5 Creative Ways to Defuse an Argument
You can learn how to handle arguments creatively.
Posted February 1, 2019
For most of us, arguing is extremely unpleasant. As we walk through our day, we hope that most of our interactions will be satisfying and free of conflict. Unfortunately, despite the best of intentions, some interactions devolve and turn into arguments. Then we have to reach into our emotional toolbox and try our best to work our way through the argument in the most gracious way possible. This is a very trying task much of the time. There are, however, some creative ways to deal with conflict. The goal, of course, is to calm down potentially volatile situations so that you and the person entangled in the conflict can maintain your dignity and hopefully your relationship.
There are so many reasons that individuals argue. If you look at patterns, however, you will notice that you and your partner, kids, colleagues, and friends tend to argue about the same few topics over and over. Take a moment and write down the topics that are most likely to get you embroiled in conflict. Then, please join me as I describe strategies to help you creatively and effectively handle arguments.
1. If possible and only if you know the person well, try to inject a little humor into the dialogue. Here, we can take some advice from aging married couples. A 13-year study of emotional behavior in couples over time by Verstaen et al. (2018) found that as couples age, they are more likely to use humor in their interactions. It appears that humor rather than continued bickering is the way to go. So, the next time you are in an argument with your daughter or good friend, try to lighten things up by introducing a little levity before you continue to talk things through. Be very careful of the timing because you absolutely do not want your partner in conflict to think that you are not taking them seriously. We all know that it is very aggravating when we are not taken seriously. In fact, not being taken seriously is the reason we argue with some, yes?
2. Consider a redo. I have seen this work beautifully. If things start to go very wrong either ask for a redo or provide the other person with a second chance. Here, you get a chance to start all over again on a better note. You will be surprised at how much others appreciate this. Here you are acknowledging that things can be done in a kinder and more effective manner by starting over. Let's hear it for second chances. Everyone deserves them.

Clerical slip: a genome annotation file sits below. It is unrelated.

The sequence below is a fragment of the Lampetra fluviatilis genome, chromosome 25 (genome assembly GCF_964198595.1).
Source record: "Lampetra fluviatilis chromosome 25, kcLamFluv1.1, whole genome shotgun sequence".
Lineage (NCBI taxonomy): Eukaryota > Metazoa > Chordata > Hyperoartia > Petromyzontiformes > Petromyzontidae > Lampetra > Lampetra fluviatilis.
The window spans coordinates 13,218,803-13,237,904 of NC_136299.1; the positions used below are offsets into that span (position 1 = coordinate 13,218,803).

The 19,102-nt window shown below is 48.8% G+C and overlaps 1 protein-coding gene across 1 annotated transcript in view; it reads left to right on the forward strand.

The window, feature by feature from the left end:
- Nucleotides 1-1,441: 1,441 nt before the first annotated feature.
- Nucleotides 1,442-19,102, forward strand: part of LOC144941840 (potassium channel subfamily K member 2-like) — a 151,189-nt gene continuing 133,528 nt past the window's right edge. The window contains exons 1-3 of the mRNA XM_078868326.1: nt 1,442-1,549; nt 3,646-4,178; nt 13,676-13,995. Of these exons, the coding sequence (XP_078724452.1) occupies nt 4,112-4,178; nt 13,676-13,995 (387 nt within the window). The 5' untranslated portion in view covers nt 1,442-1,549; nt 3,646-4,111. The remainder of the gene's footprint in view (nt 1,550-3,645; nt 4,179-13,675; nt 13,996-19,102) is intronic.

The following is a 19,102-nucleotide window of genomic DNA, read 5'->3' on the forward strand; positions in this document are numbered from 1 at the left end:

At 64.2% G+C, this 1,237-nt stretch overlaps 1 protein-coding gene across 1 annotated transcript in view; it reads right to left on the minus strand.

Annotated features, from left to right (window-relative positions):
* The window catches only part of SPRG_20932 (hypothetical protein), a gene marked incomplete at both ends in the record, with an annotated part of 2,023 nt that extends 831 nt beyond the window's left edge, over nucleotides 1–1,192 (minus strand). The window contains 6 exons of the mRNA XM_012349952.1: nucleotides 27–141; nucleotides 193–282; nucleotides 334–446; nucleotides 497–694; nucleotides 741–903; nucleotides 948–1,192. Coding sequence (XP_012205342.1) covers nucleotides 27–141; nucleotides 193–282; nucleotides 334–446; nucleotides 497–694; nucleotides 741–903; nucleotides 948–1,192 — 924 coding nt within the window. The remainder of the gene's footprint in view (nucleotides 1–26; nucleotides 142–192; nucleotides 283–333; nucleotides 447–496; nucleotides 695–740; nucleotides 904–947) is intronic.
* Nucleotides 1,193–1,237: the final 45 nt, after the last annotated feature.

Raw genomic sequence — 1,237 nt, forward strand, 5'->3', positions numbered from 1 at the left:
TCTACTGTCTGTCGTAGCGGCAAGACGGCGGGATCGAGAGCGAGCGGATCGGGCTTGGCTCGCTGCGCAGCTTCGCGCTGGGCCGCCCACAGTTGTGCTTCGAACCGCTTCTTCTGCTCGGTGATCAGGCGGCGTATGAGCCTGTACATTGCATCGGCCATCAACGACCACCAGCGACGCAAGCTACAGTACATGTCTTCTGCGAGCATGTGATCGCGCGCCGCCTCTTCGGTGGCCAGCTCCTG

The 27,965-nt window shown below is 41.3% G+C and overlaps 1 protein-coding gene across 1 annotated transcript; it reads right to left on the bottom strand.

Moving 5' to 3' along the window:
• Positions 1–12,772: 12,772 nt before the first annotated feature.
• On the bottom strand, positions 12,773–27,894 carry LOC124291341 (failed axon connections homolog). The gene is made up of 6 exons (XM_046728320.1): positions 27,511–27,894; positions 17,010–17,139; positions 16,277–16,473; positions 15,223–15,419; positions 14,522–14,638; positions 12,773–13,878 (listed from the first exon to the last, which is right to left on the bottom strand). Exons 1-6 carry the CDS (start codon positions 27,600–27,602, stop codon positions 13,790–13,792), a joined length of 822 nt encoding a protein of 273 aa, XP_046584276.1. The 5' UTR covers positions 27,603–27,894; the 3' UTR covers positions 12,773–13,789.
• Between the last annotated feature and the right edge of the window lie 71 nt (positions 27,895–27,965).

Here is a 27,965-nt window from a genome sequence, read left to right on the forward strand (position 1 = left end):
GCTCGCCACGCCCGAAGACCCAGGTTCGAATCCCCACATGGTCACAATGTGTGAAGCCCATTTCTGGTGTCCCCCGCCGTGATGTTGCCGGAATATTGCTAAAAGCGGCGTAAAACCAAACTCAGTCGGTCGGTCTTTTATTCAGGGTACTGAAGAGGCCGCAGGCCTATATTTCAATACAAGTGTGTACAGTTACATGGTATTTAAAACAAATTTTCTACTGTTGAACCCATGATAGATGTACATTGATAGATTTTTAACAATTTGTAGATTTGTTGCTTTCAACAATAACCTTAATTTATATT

3. Help the other person regain their composure. If someone says something that seems a bit rough and you are invested in the relationship, you may want to help them out of the situation that they have created. Consider saying something like "You didn't mean to say that, did you?" or "I know you don't ever intend to be unkind." You may be shocked by how often people with good intentions appreciate the chance to redeem themselves.
4. Buy some time. If things are escalating too quickly and you find that you are losing control of your feelings and can't think clearly, then request a pause. If you can hit a pause button you may be able to avoid an unnecessary and unproductive set of exchanges. Consider saying "Now, is not a good time" or "I need some time to think about that." Let the person know that what they are saying is important and that you will come back to it. You certainly do not want to give the impression that the person's thoughts and feelings are unimportant to you. If they are, then that is an entirely different issue. If you promise to get back to someone then make sure to do just that. Making someone important feel unimportant is a terrible way to go. We all know the sinking feeling we get when someone forgets about us. There is not much that is worse than that in relationships.
5. Pause, breathe, and think before words leave your lips. Even a 2- or 3-second pause can help you make a better choice of words. And we all know how bitter words and misunderstandings can sting. How many times have you wished that you could take your words and shove them right back into your mouth?
I hope that these strategies make life a little gentler for you. And, if despite your best intentions, a relationship is fraught with arguments, you may want to consider a bit of disengagement if possible.
Verstaen,A.,Haase,C.A.,Lwi, S.J. & Levenson, R.W. Age-related changes in emotional behavior:Evidence from a 13 year longitudinal study of long-term married couples. Emotion (2018) DOI.1037